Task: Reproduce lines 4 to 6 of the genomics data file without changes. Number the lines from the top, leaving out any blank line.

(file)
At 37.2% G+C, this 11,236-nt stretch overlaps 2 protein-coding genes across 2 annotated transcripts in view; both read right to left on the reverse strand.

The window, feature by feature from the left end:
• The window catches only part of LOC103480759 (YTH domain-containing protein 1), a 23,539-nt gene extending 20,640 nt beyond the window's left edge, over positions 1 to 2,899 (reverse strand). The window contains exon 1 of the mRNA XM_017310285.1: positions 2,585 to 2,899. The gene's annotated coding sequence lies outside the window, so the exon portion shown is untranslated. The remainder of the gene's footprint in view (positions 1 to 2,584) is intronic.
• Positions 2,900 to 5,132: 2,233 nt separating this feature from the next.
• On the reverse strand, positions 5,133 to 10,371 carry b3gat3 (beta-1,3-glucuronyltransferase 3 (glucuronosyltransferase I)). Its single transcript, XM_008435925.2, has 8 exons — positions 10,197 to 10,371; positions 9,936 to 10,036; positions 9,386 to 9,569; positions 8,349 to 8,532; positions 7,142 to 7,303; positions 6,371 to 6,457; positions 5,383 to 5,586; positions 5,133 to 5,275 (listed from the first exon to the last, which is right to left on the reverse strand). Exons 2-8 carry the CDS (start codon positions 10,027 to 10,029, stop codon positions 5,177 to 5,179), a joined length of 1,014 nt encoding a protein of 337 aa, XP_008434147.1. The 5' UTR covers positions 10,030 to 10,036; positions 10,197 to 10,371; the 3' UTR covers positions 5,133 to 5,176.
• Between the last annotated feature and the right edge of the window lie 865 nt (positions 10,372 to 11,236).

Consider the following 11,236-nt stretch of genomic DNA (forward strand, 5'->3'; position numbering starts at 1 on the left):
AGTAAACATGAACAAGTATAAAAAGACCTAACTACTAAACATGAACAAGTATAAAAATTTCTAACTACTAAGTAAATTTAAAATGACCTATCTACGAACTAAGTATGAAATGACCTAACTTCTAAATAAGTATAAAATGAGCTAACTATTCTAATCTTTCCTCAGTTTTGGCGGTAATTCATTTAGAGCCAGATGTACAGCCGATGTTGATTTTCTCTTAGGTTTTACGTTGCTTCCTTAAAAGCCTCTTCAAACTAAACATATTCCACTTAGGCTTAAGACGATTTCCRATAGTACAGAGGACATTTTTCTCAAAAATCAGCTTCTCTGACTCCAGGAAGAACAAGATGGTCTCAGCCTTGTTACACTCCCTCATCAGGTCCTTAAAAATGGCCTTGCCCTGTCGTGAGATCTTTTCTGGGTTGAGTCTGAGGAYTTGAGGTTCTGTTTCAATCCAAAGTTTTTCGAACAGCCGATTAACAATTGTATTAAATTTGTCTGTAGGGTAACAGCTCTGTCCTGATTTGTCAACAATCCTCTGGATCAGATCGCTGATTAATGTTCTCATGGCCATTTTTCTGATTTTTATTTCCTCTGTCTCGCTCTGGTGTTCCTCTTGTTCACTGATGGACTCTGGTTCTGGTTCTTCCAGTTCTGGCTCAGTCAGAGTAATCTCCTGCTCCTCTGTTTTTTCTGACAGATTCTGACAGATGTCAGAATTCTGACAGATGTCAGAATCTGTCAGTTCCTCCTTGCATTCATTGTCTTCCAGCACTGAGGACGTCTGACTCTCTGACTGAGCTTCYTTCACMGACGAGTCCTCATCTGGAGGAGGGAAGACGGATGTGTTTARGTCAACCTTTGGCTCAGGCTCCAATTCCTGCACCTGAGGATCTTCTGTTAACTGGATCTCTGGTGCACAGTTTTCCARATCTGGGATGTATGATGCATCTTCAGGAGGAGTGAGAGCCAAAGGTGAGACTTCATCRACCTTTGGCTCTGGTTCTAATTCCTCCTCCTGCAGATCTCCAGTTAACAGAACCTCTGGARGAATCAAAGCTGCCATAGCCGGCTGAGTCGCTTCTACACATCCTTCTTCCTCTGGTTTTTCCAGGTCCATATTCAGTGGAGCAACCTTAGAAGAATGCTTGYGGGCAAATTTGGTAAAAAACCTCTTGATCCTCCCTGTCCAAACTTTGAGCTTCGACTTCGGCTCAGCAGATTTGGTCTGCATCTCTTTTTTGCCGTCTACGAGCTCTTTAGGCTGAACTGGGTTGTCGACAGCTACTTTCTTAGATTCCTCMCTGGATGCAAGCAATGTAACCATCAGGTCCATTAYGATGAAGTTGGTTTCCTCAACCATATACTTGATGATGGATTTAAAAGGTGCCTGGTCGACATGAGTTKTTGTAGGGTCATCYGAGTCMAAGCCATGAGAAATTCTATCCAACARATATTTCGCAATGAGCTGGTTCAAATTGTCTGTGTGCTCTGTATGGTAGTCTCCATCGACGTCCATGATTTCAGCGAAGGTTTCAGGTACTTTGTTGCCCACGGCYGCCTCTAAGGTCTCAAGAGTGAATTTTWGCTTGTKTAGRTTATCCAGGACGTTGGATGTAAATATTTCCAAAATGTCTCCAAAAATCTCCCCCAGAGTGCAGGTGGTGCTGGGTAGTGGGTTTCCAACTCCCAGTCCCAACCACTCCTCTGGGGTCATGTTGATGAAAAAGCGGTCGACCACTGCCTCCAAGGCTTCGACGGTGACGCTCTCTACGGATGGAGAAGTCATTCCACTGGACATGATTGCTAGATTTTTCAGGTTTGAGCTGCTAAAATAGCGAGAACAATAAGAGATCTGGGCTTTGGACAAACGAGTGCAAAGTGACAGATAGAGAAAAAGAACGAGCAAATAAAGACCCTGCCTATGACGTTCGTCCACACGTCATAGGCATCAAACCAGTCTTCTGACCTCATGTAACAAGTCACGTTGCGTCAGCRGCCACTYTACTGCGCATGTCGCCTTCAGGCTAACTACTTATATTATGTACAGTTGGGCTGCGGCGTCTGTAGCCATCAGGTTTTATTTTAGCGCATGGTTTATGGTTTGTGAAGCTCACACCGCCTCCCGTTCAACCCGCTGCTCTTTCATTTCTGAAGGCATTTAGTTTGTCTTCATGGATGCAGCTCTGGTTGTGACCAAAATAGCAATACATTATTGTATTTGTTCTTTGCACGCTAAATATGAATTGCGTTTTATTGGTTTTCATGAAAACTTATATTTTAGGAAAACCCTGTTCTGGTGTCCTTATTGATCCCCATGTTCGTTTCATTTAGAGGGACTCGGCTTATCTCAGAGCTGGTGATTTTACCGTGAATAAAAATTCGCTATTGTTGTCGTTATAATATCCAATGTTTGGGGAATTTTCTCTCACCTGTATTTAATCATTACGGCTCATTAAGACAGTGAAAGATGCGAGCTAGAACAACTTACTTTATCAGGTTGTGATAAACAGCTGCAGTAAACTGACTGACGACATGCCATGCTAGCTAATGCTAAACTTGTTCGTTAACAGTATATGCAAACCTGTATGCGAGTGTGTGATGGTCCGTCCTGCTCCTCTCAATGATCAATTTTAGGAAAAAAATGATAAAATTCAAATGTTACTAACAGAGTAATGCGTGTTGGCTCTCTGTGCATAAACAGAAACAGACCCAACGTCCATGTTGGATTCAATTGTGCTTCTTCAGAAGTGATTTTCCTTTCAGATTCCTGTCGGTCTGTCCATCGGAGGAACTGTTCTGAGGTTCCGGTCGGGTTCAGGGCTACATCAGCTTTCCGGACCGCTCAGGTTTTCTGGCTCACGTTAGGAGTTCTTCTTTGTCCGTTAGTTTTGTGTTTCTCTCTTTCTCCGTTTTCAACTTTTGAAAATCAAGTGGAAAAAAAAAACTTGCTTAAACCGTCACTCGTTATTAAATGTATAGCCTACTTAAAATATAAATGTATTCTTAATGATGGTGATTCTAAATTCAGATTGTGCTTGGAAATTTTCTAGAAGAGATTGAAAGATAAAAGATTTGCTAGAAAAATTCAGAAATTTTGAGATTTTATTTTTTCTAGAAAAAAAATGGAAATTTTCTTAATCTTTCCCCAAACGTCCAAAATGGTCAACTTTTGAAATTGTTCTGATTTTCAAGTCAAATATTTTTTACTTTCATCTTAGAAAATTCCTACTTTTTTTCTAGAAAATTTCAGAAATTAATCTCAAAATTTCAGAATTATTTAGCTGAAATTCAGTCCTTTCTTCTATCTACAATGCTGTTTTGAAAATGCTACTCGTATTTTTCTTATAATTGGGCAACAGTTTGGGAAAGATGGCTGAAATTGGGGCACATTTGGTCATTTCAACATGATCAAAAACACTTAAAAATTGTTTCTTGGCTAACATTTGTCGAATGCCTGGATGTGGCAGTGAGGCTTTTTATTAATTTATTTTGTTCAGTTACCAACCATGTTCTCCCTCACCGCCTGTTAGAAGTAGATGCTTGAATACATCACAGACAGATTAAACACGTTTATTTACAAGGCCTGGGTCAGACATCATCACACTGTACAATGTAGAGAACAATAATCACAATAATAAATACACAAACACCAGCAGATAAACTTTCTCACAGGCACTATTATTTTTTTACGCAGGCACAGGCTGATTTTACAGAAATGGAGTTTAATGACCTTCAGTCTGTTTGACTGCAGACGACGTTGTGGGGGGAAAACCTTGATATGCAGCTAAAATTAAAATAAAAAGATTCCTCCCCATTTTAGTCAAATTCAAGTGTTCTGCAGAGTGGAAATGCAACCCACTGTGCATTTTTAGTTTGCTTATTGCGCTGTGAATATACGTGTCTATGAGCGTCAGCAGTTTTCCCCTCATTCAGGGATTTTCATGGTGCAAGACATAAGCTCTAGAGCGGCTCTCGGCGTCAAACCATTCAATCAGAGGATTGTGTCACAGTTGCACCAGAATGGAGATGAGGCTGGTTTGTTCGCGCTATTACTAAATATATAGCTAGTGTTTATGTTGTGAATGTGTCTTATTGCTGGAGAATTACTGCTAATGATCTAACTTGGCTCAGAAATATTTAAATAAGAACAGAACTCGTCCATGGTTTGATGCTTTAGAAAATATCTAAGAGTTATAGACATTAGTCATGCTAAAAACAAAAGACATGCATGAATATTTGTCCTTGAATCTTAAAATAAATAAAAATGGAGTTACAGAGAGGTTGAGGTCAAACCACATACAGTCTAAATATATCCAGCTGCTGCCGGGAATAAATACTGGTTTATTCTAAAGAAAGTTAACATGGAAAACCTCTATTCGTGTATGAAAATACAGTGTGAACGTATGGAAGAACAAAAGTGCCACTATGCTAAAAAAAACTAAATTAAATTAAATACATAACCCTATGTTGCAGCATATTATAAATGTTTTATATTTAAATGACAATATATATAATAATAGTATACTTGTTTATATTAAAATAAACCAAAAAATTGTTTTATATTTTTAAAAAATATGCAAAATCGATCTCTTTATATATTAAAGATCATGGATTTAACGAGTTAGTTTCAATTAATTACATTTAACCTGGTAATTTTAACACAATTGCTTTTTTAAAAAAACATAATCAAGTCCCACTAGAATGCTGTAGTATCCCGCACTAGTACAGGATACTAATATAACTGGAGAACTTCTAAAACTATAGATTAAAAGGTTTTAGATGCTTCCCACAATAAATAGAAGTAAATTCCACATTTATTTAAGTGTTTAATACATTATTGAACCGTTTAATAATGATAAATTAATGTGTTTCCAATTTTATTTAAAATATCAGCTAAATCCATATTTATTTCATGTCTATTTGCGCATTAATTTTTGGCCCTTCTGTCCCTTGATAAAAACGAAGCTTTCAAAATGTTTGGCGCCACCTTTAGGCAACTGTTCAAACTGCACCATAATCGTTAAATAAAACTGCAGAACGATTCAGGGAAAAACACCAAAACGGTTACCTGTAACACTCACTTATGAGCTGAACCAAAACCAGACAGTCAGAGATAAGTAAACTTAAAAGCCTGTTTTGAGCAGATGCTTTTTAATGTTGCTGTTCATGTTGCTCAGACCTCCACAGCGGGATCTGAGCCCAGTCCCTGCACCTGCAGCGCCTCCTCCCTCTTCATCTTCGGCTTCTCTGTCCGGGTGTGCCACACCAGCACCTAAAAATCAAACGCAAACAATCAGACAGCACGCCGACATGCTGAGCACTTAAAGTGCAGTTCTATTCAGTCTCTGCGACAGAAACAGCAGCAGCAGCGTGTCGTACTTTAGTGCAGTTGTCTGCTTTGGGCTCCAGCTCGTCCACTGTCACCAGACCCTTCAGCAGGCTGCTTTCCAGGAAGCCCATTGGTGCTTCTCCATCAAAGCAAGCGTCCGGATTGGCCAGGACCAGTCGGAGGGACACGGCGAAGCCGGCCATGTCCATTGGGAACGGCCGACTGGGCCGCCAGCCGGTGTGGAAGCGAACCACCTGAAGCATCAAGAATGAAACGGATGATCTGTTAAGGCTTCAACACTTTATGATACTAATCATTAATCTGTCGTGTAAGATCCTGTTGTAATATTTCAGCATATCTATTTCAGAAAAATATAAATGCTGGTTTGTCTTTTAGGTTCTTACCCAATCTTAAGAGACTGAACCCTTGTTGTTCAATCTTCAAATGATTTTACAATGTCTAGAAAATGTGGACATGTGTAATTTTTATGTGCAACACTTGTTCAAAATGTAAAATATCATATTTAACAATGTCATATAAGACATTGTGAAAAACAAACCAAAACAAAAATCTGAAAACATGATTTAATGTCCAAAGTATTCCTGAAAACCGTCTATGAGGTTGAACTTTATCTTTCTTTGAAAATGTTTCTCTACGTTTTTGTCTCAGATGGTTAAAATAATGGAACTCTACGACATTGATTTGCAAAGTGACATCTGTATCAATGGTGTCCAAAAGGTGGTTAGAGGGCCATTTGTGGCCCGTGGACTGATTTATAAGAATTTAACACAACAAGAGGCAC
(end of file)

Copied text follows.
• Positions 2,900 to 5,132: 2,233 nt separating this feature from the next.
• On the reverse strand, positions 5,133 to 10,371 carry b3gat3 (beta-1,3-glucuronyltransferase 3 (glucuronosyltransferase I)). Its single transcript, XM_008435925.2, has 8 exons — positions 10,197 to 10,371; positions 9,936 to 10,036; positions 9,386 to 9,569; positions 8,349 to 8,532; positions 7,142 to 7,303; positions 6,371 to 6,457; positions 5,383 to 5,586; positions 5,133 to 5,275 (listed from the first exon to the last, which is right to left on the reverse strand). Exons 2-8 carry the CDS (start codon positions 10,027 to 10,029, stop codon positions 5,177 to 5,179), a joined length of 1,014 nt encoding a protein of 337 aa, XP_008434147.1. The 5' UTR covers positions 10,030 to 10,036; positions 10,197 to 10,371; the 3' UTR covers positions 5,133 to 5,176.
• Between the last annotated feature and the right edge of the window lie 865 nt (positions 10,372 to 11,236).